The panel opinion reminds us that, to be added as a joint inventor, the individual(s) must demonstrate that he or she “contributed significantly to the conception — the definite and permanent idea of the invention — or reduction to practice of at least one claim.” The appellate panel reiterated that “[t]he determination of whether a person is a joint inventor is fact specific, and no bright-line standard will suffice in every case.” However, this line seems to shine fairly brightly. Indeed, the panel found no error in the district court’s finding that Ragner disclosed three key elements of the hose to Berardi at the August 2011 meeting – i.e., (1) an inner and outer tubes attached only at the ends, (2) a fabric outer tube, and (3) an elastic inner tube that can provide force to retract the hose without a metal spring – and that these elements were a significant contribution to at least one claim in each of the six asserted patents. 

While the appellate panel seemed to suggest that the district court could have been more detailed about the presence of those contributions in the claims, it found this arguable error to be harmless. In addition, the panel explained that the elements identified by the district court to be Ragner’s contribution were significant at least by virtue of the use of these very elements to distinguish over the prior art during prosecution. In fact, “it follows that contributing such materially distinguishing features ‘is not insignificant in quality, when th[e] contribution is measured against the dimension of the full invention.’” In this aspect, the opinion clarifies that the same standard of contribution/inventorship applies to design patents as utility patents.

Furthermore, Blue Gentian attempts to persuade the court that the supposed error at least partially resided in the failure of the lower court to construe the claims before deciding on inventorship. In this vein, the opinion clarifies that a lower court is not required to define all claim terms in a patent before ruling on an inventorship dispute (unless there is a fundamental dispute as to certain terms). Simply put, the lower court “is not required to prospectively address hypothetical claim construction disputes.” While Blue Gentian had identified a claim term that should be construed – i.e., a flexible elongated inner[/outer] tube – it did make any attempt to explain to the lower court why/how it might benefit from the particular term’s construction to evaluate inventorship.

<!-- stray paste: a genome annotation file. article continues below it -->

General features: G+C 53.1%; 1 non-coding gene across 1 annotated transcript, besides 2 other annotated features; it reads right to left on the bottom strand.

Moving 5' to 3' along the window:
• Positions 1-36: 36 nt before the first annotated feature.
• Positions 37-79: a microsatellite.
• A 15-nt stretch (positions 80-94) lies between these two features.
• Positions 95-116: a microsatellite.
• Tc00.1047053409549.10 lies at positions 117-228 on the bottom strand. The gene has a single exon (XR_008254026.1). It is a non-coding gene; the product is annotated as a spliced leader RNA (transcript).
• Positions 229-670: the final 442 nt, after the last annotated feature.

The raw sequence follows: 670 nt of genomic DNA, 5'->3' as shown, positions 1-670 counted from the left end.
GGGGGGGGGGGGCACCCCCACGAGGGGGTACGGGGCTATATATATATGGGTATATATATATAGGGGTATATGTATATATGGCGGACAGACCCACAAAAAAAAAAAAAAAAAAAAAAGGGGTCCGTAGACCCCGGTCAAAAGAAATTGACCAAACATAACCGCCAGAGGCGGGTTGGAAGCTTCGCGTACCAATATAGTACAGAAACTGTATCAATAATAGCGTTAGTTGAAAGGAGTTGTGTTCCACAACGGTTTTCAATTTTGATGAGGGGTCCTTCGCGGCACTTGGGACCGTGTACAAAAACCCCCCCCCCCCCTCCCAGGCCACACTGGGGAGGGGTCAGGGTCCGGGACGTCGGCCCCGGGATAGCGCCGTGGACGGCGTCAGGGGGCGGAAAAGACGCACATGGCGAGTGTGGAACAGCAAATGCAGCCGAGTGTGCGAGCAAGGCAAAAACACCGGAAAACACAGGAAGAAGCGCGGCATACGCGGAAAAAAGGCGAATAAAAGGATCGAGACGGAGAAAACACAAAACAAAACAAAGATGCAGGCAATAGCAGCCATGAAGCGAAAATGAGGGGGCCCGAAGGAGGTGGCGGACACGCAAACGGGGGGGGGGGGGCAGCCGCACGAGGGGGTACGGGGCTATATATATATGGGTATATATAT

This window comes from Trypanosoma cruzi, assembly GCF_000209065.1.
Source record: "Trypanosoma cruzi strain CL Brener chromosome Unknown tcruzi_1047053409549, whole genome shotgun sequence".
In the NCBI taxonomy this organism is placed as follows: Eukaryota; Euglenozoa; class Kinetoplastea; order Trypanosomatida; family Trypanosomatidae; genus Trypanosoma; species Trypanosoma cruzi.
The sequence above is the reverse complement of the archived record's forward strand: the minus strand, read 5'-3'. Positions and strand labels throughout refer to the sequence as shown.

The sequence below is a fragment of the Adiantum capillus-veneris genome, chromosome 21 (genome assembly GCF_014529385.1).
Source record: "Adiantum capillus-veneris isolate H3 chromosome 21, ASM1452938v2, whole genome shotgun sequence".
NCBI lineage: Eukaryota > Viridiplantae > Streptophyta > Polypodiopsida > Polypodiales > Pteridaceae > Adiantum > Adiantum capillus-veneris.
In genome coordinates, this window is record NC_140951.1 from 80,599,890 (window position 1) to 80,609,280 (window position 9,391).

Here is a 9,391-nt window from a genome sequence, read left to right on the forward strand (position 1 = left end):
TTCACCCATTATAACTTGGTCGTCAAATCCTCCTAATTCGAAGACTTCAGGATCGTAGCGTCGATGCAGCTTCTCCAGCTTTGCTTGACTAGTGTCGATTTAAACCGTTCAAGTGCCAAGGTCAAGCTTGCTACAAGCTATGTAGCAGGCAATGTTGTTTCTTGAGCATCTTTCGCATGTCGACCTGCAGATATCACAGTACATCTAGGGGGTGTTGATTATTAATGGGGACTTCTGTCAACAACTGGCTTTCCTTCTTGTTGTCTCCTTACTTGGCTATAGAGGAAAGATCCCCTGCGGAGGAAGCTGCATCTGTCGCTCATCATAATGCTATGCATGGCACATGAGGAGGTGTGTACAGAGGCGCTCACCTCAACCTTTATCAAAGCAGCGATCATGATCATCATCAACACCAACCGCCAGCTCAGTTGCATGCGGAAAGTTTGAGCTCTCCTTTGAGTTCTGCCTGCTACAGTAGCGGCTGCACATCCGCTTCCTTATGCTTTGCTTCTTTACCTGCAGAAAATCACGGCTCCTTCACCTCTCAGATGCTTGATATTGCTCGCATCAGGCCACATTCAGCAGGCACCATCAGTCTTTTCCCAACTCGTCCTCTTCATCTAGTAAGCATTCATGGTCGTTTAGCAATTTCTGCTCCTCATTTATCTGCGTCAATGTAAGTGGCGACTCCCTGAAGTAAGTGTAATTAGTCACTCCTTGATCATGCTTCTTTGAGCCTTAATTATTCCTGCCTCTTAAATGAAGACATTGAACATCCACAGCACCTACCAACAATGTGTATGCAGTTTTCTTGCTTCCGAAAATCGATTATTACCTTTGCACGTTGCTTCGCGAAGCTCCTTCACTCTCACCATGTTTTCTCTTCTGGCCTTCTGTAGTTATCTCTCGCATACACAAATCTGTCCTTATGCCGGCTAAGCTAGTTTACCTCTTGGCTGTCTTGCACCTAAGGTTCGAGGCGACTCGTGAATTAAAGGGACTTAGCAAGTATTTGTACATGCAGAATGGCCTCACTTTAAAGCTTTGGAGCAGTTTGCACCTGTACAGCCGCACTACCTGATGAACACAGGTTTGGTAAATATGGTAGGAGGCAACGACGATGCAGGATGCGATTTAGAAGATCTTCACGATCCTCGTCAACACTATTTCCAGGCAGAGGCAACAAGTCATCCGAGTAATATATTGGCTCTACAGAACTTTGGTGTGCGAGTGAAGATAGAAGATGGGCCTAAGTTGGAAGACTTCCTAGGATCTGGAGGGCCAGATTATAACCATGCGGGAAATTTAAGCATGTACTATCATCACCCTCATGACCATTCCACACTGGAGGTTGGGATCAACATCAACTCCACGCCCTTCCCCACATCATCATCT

The panel also found Blue Gentian’s argument regarding lack of collaboration unpersuasive. In fact, the appellate panel discerned no error in the lower court’s finding of sufficient collaboration between Berardi and Ragner based on the information exchanged at the meeting. In this aspect and in response to Blue Gentian’s contention that Ragner’s contributions needed to be provided with the intent to invent the hose that was ultimately claimed, the opinion explains that

‘[p]eople may be joint inventors even though they do not physically work on the invention together or at the same time, and even though each does not make the same type or amount of contribution.’

. . .

‘The interplay between conception and collaboration requires that each co-inventor engage with the other co-inventors to contribute to a joint conception,’ . . . not that each co-inventor independently conceives of the entire invention ultimately claimed.  

As such, Ragner was not, as contended by Blue Gentian, required to be intent on inventing the full invention ultimately claimed before he started collaborating with Berardi at the August 2011 meeting. It was enough that i) Ragner shared with Berardi details about manufacturing plans and previous hoses that he had designed and provided verbal explanations of alternative designs, and ii) Berardi used those contributions to assemble prototypes that were ultimately claimed in the asserted patents.

Key Takeaway

Joint inventorship is a fact-specific question that requires a significant contribution to the invention, corroboration of that contribution, and collaboration. Since errors/omissions in inventorship may be corrected after issuance, patentees should carefully evaluate any potential attacks on inventorship before bringing an infringement suit. While hindsight is 20/20, it is puzzling that Blue Gentian chose to sue Tristar with such an uncertain claim to sole inventorship by Berardi.